Good question…technology was one part incredibly important to three parts laughingly redundant. I chose not to take a mobile phone with me – what price freedom if every Tom, Dick and Needy can reach me at the touch of a button? For the first month I reached instinctively for my back pocket whenever I heard my old phone ring, and cursed myself for doing so. That huge, awful feeling that somehow, somewhere, I was missing out on something of vital importance gradually receded and I was able to devote myself wholly – gloriously! – to the moment. Best thing I ever did. I’m aware how trite and hackneyed this sounds, but it was as liberating as pissing naked off a mountain, so much so that I’ve been back in Sydney for nigh on three months now and the shitty old 80’s Nokia I’ve started using again (under duress) only has about six numbers in it. Functionally, though, a phone would have come in handy sometimes. Stuck at some godforsaken bus station in the Czech Republic at 2am. Trying to meet up with a mate in the ass-end of Guatemala. Scrabbling for a non-existant hostel bed in Finland during the Helsinki Festival. And Jeebus, you would not believe how hard it is to find a public phone these days. Especially one that isn’t broken or vandalised (thanks for nothing, New York). But, funnily enough, it was these times that gave me the most garish, terrifying and heinous experiences of the trip; in short, all my best, funniest, most unbelievable stories and memories came from not having the tech to get out of a jam. And I wouldn’t change a thing.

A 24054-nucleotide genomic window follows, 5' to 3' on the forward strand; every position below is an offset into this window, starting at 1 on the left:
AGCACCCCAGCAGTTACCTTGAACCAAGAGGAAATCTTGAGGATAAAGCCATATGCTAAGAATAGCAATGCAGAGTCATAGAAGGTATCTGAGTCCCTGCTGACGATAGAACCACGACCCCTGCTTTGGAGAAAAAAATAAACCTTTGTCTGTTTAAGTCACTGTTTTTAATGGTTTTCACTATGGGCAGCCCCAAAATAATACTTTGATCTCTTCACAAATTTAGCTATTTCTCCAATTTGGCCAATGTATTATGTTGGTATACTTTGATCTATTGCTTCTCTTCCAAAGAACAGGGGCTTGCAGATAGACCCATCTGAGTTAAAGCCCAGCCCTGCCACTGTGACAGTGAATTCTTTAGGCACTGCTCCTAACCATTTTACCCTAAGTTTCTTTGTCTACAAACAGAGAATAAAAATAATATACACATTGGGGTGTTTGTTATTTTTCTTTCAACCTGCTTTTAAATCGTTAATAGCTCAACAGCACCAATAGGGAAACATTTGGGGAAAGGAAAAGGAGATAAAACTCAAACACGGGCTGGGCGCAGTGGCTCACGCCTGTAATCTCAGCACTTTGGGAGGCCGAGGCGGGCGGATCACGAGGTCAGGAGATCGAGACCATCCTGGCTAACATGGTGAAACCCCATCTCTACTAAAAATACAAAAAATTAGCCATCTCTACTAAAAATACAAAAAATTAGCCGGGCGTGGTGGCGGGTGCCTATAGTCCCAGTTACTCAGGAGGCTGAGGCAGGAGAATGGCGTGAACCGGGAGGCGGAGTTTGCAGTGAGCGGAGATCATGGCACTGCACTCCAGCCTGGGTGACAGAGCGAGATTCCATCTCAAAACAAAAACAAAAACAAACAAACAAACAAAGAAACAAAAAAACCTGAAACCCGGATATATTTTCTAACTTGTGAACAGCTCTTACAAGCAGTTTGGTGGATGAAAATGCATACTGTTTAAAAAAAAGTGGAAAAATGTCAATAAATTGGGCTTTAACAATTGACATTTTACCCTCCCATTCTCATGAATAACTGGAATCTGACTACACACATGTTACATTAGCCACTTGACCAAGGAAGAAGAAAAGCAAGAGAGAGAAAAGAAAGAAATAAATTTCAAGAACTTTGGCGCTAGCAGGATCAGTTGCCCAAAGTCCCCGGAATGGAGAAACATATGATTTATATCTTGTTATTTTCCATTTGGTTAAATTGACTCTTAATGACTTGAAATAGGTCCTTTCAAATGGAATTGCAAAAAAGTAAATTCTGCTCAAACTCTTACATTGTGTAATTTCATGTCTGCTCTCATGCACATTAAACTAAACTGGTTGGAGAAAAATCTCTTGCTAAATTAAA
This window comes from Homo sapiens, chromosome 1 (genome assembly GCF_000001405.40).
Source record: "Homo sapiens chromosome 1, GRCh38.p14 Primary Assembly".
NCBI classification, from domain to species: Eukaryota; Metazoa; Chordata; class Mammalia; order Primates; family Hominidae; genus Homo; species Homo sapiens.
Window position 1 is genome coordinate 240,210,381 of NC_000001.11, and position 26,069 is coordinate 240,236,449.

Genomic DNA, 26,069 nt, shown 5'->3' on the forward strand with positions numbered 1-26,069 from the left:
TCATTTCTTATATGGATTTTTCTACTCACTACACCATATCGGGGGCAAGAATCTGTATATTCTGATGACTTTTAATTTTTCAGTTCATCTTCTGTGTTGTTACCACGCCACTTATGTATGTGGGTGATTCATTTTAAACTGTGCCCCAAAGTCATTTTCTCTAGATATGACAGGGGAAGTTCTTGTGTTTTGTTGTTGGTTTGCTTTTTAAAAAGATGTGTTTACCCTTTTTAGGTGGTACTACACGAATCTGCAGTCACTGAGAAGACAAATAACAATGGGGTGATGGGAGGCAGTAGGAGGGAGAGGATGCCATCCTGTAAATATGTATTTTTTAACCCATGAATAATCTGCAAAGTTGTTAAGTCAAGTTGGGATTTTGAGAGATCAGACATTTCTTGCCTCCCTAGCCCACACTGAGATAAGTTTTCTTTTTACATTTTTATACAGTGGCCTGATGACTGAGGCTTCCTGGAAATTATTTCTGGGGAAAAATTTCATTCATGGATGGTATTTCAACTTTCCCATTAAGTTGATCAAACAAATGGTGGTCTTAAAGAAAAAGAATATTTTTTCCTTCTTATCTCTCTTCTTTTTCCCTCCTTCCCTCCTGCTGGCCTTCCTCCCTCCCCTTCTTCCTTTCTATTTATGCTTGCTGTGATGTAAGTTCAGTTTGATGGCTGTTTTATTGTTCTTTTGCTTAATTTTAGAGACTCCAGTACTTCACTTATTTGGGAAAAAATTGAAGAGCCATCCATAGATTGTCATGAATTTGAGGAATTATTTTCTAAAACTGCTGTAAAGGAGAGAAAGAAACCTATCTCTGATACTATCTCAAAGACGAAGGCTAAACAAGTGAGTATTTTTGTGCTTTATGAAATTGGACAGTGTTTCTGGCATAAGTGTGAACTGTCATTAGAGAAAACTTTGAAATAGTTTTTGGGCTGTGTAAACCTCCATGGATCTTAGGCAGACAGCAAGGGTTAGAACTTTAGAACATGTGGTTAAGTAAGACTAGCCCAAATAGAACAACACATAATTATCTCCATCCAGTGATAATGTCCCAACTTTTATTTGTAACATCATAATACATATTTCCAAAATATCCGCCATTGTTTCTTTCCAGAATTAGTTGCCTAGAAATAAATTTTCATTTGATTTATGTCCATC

Websites like Hostelworld and such helped things out this time, but again, using them meant there was less sleeping in Israeli caves and under Transylvanian train platforms. Less balls-out, life-threatening adventure. Having said that, Skype was pretty good to me when I needed to clock in with the family on the cheap at some Godforsaken hour. At least when it worked… one time Skype suspended my account for an entire month in Egypt because the sketchy networks over there are so eminently hack-able by telco pirates. All technology failed me at some point or another, and I learned – sometimes brutally – not to put my faith in any of it. And I actually felt sorry for those poor saps you always see scrabbling about for an internet cafe… unless your uncle was on fire back home, what was the hurry? And at the expense of an experience you may never repeat. Meh, this is geting preachy now, sorry. Actually, no, I’m not sorry at all, I just thought I was for a moment there.